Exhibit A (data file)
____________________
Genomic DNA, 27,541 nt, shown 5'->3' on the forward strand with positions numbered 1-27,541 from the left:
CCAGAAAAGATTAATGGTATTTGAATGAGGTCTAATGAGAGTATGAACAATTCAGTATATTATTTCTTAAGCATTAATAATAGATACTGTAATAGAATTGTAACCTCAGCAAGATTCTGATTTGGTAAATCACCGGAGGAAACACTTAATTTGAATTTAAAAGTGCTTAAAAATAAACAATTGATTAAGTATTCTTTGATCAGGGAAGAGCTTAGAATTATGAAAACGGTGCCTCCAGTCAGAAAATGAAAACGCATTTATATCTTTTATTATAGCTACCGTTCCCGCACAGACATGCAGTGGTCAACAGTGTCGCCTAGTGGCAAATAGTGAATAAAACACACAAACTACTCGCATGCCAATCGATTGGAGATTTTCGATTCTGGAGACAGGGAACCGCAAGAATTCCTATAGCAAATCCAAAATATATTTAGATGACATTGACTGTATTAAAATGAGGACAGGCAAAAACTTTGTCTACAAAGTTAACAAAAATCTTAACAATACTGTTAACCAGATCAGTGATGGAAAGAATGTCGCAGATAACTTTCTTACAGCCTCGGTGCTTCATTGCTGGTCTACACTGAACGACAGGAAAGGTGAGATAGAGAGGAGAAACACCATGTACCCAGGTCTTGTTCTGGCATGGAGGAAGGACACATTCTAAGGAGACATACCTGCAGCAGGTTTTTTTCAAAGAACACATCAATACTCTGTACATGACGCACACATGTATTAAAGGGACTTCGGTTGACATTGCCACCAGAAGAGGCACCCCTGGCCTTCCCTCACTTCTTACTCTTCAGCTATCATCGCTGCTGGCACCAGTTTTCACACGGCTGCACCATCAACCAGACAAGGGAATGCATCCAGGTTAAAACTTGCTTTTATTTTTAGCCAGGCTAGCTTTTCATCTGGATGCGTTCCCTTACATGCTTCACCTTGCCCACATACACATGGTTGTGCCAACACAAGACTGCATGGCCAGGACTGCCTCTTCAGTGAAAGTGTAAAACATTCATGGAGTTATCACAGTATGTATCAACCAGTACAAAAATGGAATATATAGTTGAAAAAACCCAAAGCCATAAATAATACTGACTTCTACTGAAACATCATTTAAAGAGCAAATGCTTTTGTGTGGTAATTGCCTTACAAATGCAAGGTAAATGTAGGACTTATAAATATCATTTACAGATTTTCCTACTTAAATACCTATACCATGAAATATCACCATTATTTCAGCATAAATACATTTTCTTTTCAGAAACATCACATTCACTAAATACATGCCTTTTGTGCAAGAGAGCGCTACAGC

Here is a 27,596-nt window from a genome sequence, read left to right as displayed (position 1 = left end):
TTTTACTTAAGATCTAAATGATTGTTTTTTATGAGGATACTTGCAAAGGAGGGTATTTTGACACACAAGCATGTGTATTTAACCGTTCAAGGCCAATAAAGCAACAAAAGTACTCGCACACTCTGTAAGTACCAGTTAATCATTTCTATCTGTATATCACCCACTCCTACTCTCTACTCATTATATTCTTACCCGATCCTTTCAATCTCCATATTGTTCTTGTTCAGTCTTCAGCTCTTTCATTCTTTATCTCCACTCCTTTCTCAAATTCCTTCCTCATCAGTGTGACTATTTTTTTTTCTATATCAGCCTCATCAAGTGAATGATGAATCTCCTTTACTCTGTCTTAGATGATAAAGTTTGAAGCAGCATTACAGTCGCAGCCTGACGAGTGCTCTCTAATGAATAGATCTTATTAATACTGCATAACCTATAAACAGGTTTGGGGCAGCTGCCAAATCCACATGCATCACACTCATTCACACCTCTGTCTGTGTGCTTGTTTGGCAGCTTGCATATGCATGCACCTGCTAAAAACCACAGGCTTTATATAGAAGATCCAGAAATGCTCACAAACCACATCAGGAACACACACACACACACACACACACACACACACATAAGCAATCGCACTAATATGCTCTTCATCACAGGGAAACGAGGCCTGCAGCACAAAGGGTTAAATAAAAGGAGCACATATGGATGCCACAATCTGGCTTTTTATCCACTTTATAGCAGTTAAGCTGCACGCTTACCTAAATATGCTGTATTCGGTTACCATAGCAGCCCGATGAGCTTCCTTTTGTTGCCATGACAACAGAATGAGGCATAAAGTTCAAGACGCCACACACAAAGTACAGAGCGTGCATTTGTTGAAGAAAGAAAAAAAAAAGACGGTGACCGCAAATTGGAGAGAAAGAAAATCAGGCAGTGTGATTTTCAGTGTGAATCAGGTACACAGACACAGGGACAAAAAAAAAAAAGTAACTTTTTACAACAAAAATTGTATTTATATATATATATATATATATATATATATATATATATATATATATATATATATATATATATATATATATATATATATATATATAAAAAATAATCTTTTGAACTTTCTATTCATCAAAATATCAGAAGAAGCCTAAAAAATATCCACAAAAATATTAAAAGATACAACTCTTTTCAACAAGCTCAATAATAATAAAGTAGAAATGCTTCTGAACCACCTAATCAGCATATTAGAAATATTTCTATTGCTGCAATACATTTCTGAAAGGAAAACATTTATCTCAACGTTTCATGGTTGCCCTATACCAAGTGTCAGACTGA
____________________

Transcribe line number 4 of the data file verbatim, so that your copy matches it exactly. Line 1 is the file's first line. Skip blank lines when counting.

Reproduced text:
TTTTACTTAAGATCTAAATGATTGTTTTTTATGAGGATACTTGCAAAGGAGGGTATTTTGACACACAAGCATGTGTATTTAACCGTTCAAGGCCAATAAAGCAACAAAAGTACTCGCACACTCTGTAAGTACCAGTTAATCATTTCTATCTGTATATCACCCACTCCTACTCTCTACTCATTATATTCTTACCCGATCCTTTCAATCTCCATATTGTTCTTGTTCAGTCTTCAGCTCTTTCATTCTTTATCTCCACTCCTTTCTCAAATTCCTTCCTCATCAGTGTGACTATTTTTTTTTCTATATCAGCCTCATCAAGTGAATGATGAATCTCCTTTACTCTGTCTTAGATGATAAAGTTTGAAGCAGCATTACAGTCGCAGCCTGACGAGTGCTCTCTAATGAATAGATCTTATTAATACTGCATAACCTATAAACAGGTTTGGGGCAGCTGCCAAATCCACATGCATCACACTCATTCACACCTCTGTCTGTGTGCTTGTTTGGCAGCTTGCATATGCATGCACCTGCTAAAAACCACAGGCTTTATATAGAAGATCCAGAAATGCTCACAAACCACATCAGGAACACACACACACACACACACACACACACACACATAAGCAATCGCACTAATATGCTCTTCATCACAGGGAAACGAGGCCTGCAGCACAAAGGGTTAAATAAAAGGAGCACATATGGATGCCACAATCTGGCTTTTTATCCACTTTATAGCAGTTAAGCTGCACGCTTACCTAAATATGCTGTATTCGGTTACCATAGCAGCCCGATGAGCTTCCTTTTGTTGCCATGACAACAGAATGAGGCATAAAGTTCAAGACGCCACACACAAAGTACAGAGCGTGCATTTGTTGAAGAAAGAAAAAAAAAAGACGGTGACCGCAAATTGGAGAGAAAGAAAATCAGGCAGTGTGATTTTCAGTGTGAATCAGGTACACAGACACAGGGACAAAAAAAAAAAAGTAACTTTTTACAACAAAAATTGTATTTATATATATATATATATATATATATATATATATATATATATATATATATATATATATATATATATATATATATATATATATATAAAAAATAATCTTTTGAACTTTCTATTCATCAAAATATCAGAAGAAGCCTAAAAAATATCCACAAAAATATTAAAAGATACAACTCTTTTCAACAAGCTCAATAATAATAAAGTAGAAATGCTTCTGAACCACCTAATCAGCATATTAGAAATATTTCTATTGCTGCAATACATTTCTGAAAGGAAAACATTTATCTCAACGTTTCATGGTTGCCCTATACCAAGTGTCAGACTGA